No new taxes on employment
Oct 07, 2012
Following our bailout and the commitments made by the current Government, there is an awareness that, for the foreseeable future, budget time will be stressful for everyone in Ireland. In addition, let’s not overestimate the role of the Troika in decision making — this and future budgets are ours to be accountable and responsible for.
However, when Minister Noonan rises to deliver his Budget in the first week in December, there are a few simple things he can announce that will help the business community.
Firstly, it is essential that further substantive savings are made in public spending.
Secondly, any broadening of the tax base should be focussed exclusively on funding local services.
Finally, there can be no further increases in the cost of employment. We tried this in the 1980s and it led to disaster... the Government cannot be allowed to raise employment costs further while hoping for the confidence fairy to wave her wand and deliver desperately needed job growth thereafter.
Confidence is built brick-by-brick on top of solid foundations and those foundations are most likely to be delivered by structural reform and cost containment measures rather than by chasing scarce cash in ‘easy’ taxes.
This Government has been keen to talk up the savings it has made in the public sector. Staff numbers have indeed fallen and the overall pay bill has been reduced and the voluntary redundancy programme is welcome; however, with 36pc of Government spending going on public service pay and pensions much more needs to be done.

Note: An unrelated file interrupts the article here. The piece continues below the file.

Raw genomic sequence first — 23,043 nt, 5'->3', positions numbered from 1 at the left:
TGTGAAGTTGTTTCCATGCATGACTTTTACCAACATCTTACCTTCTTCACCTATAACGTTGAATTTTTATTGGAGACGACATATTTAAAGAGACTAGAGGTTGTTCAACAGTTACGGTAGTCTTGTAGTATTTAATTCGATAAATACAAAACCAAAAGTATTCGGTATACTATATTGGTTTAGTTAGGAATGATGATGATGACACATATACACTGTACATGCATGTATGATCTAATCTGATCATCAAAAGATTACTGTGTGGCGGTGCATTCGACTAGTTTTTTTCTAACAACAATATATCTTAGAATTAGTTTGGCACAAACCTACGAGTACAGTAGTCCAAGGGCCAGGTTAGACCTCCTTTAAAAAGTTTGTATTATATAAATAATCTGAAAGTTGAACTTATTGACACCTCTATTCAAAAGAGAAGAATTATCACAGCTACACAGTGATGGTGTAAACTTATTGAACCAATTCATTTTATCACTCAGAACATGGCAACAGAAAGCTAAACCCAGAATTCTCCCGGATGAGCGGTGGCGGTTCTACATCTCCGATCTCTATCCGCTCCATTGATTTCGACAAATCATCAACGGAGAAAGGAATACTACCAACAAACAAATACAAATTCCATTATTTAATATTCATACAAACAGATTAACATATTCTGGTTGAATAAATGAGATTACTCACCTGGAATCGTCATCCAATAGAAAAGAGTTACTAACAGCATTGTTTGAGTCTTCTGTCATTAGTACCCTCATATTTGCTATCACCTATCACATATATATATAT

What we cannot forget is that the Government, even allowing for the bank bailout, is a virtually bust employer and struggling employers do not tend to give pay rises, especially if they are borrowing more than €1 billion every month to meet their pay bill.
Further radical and transformative measures must be taken now. Five years into this crisis the business community does not want to hear the future tense being used in the context of reform. To be credible, Government spokespersons need to be talking now in the past tense regarding meaningful savings achieved. Similarly benchmarking against 2008 will not cut the mustard. 2008 was the final kick of the Celtic Tiger. We need to benchmark ourselves at 2005 at the latest to determine progress made.
The recent reversal on allowances reforms give rise to concerns regarding a lack of will in Government to address this issue. We now know that the Department of Public Expenditure and Reform has been notified of 1,100 different allowances. Allowances cost €1.442 billion per annum. Combined with overtime, they total €1.8bn.
Set against the gap we face between what the State takes in taxes and what it spends, how can only one allowance have been cut thus far?
Remember that pay differentials between public and private sector staff generally do not include these allowances when measuring the differences.
If we cannot make the progress on allowances that we were assured of earlier in 2012, then it is yet another perfectly valid and appropriate reason that a three year pause in increments be put in place now. We’re not talking about a cut in wages but rather maintaining pay levels already reached. Most employees in the private sector would be ecstatic at such a commitment.
In 2011 alone, increments increased the public sector pay bill by €250 million. When an employer is virtually bust, increasing salary costs is not a viable option.